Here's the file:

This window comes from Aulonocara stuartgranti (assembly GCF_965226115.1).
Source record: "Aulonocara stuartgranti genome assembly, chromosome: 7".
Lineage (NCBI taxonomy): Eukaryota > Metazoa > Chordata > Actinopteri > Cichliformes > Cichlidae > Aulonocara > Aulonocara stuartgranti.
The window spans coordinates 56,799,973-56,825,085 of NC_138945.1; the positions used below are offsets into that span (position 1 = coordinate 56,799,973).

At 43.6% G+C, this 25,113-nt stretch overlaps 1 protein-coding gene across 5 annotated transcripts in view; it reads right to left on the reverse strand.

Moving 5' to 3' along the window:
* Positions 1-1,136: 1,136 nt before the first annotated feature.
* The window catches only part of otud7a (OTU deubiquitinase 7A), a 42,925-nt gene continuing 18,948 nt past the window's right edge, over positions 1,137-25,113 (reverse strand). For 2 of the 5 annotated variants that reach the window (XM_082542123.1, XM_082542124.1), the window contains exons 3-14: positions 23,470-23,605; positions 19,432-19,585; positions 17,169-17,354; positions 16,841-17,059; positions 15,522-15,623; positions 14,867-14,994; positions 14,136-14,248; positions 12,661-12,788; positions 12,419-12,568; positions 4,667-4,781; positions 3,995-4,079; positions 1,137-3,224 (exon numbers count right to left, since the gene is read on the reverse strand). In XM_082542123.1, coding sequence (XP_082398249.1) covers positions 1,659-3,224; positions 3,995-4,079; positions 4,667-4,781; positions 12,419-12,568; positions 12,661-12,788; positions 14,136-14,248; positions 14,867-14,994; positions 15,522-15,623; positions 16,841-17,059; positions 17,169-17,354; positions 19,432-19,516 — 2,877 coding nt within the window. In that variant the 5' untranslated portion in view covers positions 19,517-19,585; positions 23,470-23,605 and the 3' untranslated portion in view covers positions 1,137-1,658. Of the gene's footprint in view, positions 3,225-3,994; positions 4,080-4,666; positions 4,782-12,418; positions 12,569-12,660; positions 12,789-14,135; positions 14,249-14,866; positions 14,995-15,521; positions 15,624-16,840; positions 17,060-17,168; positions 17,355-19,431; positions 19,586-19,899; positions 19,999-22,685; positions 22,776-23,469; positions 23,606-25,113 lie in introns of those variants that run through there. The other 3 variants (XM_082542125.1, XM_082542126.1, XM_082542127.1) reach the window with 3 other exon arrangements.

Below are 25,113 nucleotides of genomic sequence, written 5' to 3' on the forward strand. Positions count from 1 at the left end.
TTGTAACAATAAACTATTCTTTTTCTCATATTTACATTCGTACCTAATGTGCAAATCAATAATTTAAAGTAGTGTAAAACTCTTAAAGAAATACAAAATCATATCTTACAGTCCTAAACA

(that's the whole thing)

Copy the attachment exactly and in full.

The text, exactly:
This window comes from Aulonocara stuartgranti (assembly GCF_965226115.1).
Source record: "Aulonocara stuartgranti genome assembly, chromosome: 7".
Lineage (NCBI taxonomy): Eukaryota > Metazoa > Chordata > Actinopteri > Cichliformes > Cichlidae > Aulonocara > Aulonocara stuartgranti.
The window spans coordinates 56,799,973-56,825,085 of NC_138945.1; the positions used below are offsets into that span (position 1 = coordinate 56,799,973).

At 43.6% G+C, this 25,113-nt stretch overlaps 1 protein-coding gene across 5 annotated transcripts in view; it reads right to left on the reverse strand.

Moving 5' to 3' along the window:
* Positions 1-1,136: 1,136 nt before the first annotated feature.
* The window catches only part of otud7a (OTU deubiquitinase 7A), a 42,925-nt gene continuing 18,948 nt past the window's right edge, over positions 1,137-25,113 (reverse strand). For 2 of the 5 annotated variants that reach the window (XM_082542123.1, XM_082542124.1), the window contains exons 3-14: positions 23,470-23,605; positions 19,432-19,585; positions 17,169-17,354; positions 16,841-17,059; positions 15,522-15,623; positions 14,867-14,994; positions 14,136-14,248; positions 12,661-12,788; positions 12,419-12,568; positions 4,667-4,781; positions 3,995-4,079; positions 1,137-3,224 (exon numbers count right to left, since the gene is read on the reverse strand). In XM_082542123.1, coding sequence (XP_082398249.1) covers positions 1,659-3,224; positions 3,995-4,079; positions 4,667-4,781; positions 12,419-12,568; positions 12,661-12,788; positions 14,136-14,248; positions 14,867-14,994; positions 15,522-15,623; positions 16,841-17,059; positions 17,169-17,354; positions 19,432-19,516 — 2,877 coding nt within the window. In that variant the 5' untranslated portion in view covers positions 19,517-19,585; positions 23,470-23,605 and the 3' untranslated portion in view covers positions 1,137-1,658. Of the gene's footprint in view, positions 3,225-3,994; positions 4,080-4,666; positions 4,782-12,418; positions 12,569-12,660; positions 12,789-14,135; positions 14,249-14,866; positions 14,995-15,521; positions 15,624-16,840; positions 17,060-17,168; positions 17,355-19,431; positions 19,586-19,899; positions 19,999-22,685; positions 22,776-23,469; positions 23,606-25,113 lie in introns of those variants that run through there. The other 3 variants (XM_082542125.1, XM_082542126.1, XM_082542127.1) reach the window with 3 other exon arrangements.

Below are 25,113 nucleotides of genomic sequence, written 5' to 3' on the forward strand. Positions count from 1 at the left end.
TTGTAACAATAAACTATTCTTTTTCTCATATTTACATTCGTACCTAATGTGCAAATCAATAATTTAAAGTAGTGTAAAACTCTTAAAGAAATACAAAATCATATCTTACAGTCCTAAACA